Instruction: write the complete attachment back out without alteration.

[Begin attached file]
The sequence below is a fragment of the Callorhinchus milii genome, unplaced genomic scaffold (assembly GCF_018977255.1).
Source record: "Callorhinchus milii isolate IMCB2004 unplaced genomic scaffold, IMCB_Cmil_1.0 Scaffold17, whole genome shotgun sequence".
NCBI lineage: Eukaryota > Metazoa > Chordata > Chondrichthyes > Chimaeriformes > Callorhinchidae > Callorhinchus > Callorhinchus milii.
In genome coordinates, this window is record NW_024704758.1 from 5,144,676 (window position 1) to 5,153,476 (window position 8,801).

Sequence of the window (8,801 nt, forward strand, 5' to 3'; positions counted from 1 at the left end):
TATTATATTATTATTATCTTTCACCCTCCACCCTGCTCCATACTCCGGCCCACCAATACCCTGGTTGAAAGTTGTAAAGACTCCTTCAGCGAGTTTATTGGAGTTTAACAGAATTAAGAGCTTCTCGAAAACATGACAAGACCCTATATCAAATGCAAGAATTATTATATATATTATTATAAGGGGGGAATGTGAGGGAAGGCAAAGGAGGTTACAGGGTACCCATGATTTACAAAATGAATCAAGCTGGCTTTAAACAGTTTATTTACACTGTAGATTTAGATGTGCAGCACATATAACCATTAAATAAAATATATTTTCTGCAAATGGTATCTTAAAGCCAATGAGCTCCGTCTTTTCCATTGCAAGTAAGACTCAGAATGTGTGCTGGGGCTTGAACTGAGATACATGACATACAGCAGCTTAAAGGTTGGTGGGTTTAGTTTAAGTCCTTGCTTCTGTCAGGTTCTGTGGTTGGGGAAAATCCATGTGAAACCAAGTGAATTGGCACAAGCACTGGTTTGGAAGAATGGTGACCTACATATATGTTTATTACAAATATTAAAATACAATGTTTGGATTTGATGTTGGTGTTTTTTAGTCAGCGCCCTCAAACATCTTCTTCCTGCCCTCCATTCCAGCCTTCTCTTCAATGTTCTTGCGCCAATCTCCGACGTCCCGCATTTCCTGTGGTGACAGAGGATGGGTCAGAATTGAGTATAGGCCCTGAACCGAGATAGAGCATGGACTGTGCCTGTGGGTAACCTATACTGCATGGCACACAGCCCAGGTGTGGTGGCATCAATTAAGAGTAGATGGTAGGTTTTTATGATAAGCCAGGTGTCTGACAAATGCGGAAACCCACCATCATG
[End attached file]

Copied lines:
The sequence below is a fragment of the Callorhinchus milii genome, unplaced genomic scaffold (assembly GCF_018977255.1).
Source record: "Callorhinchus milii isolate IMCB2004 unplaced genomic scaffold, IMCB_Cmil_1.0 Scaffold17, whole genome shotgun sequence".
NCBI lineage: Eukaryota > Metazoa > Chordata > Chondrichthyes > Chimaeriformes > Callorhinchidae > Callorhinchus > Callorhinchus milii.
In genome coordinates, this window is record NW_024704758.1 from 5,144,676 (window position 1) to 5,153,476 (window position 8,801).

Sequence of the window (8,801 nt, forward strand, 5' to 3'; positions counted from 1 at the left end):
TATTATATTATTATTATCTTTCACCCTCCACCCTGCTCCATACTCCGGCCCACCAATACCCTGGTTGAAAGTTGTAAAGACTCCTTCAGCGAGTTTATTGGAGTTTAACAGAATTAAGAGCTTCTCGAAAACATGACAAGACCCTATATCAAATGCAAGAATTATTATATATATTATTATAAGGGGGGAATGTGAGGGAAGGCAAAGGAGGTTACAGGGTACCCATGATTTACAAAATGAATCAAGCTGGCTTTAAACAGTTTATTTACACTGTAGATTTAGATGTGCAGCACATATAACCATTAAATAAAATATATTTTCTGCAAATGGTATCTTAAAGCCAATGAGCTCCGTCTTTTCCATTGCAAGTAAGACTCAGAATGTGTGCTGGGGCTTGAACTGAGATACATGACATACAGCAGCTTAAAGGTTGGTGGGTTTAGTTTAAGTCCTTGCTTCTGTCAGGTTCTGTGGTTGGGGAAAATCCATGTGAAACCAAGTGAATTGGCACAAGCACTGGTTTGGAAGAATGGTGACCTACATATATGTTTATTACAAATATTAAAATACAATGTTTGGATTTGATGTTGGTGTTTTTTAGTCAGCGCCCTCAAACATCTTCTTCCTGCCCTCCATTCCAGCCTTCTCTTCAATGTTCTTGCGCCAATCTCCGACGTCCCGCATTTCCTGTGGTGACAGAGGATGGGTCAGAATTGAGTATAGGCCCTGAACCGAGATAGAGCATGGACTGTGCCTGTGGGTAACCTATACTGCATGGCACACAGCCCAGGTGTGGTGGCATCAATTAAGAGTAGATGGTAGGTTTTTATGATAAGCCAGGTGTCTGACAAATGCGGAAACCCACCATCATG